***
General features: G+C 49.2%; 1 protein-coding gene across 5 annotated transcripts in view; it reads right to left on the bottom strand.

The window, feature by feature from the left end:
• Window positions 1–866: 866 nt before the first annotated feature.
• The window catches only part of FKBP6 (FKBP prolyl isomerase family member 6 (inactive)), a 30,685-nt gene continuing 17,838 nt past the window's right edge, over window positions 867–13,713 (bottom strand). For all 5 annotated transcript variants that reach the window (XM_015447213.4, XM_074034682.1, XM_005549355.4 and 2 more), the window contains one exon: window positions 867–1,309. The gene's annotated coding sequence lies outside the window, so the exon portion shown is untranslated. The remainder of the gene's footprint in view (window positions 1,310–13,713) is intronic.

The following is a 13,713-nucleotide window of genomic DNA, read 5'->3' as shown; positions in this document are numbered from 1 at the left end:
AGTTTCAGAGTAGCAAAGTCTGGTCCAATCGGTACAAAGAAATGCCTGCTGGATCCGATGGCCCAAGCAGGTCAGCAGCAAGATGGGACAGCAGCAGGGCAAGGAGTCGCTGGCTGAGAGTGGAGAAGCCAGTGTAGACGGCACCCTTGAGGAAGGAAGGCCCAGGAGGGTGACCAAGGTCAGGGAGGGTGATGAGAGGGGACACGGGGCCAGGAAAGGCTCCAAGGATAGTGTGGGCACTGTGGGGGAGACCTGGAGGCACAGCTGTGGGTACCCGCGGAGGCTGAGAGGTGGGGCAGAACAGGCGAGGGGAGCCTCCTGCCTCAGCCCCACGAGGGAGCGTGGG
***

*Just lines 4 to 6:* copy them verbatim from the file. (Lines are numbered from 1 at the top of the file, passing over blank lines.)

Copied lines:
• The window catches only part of FKBP6 (FKBP prolyl isomerase family member 6 (inactive)), a 30,685-nt gene continuing 17,838 nt past the window's right edge, over window positions 867–13,713 (bottom strand). For all 5 annotated transcript variants that reach the window (XM_015447213.4, XM_074034682.1, XM_005549355.4 and 2 more), the window contains one exon: window positions 867–1,309. The gene's annotated coding sequence lies outside the window, so the exon portion shown is untranslated. The remainder of the gene's footprint in view (window positions 1,310–13,713) is intronic.

The following is a 13,713-nucleotide window of genomic DNA, read 5'->3' as shown; positions in this document are numbered from 1 at the left end:
AGTTTCAGAGTAGCAAAGTCTGGTCCAATCGGTACAAAGAAATGCCTGCTGGATCCGATGGCCCAAGCAGGTCAGCAGCAAGATGGGACAGCAGCAGGGCAAGGAGTCGCTGGCTGAGAGTGGAGAAGCCAGTGTAGACGGCACCCTTGAGGAAGGAAGGCCCAGGAGGGTGACCAAGGTCAGGGAGGGTGATGAGAGGGGACACGGGGCCAGGAAAGGCTCCAAGGATAGTGTGGGCACTGTGGGGGAGACCTGGAGGCACAGCTGTGGGTACCCGCGGAGGCTGAGAGGTGGGGCAGAACAGGCGAGGGGAGCCTCCTGCCTCAGCCCCACGAGGGAGCGTGGG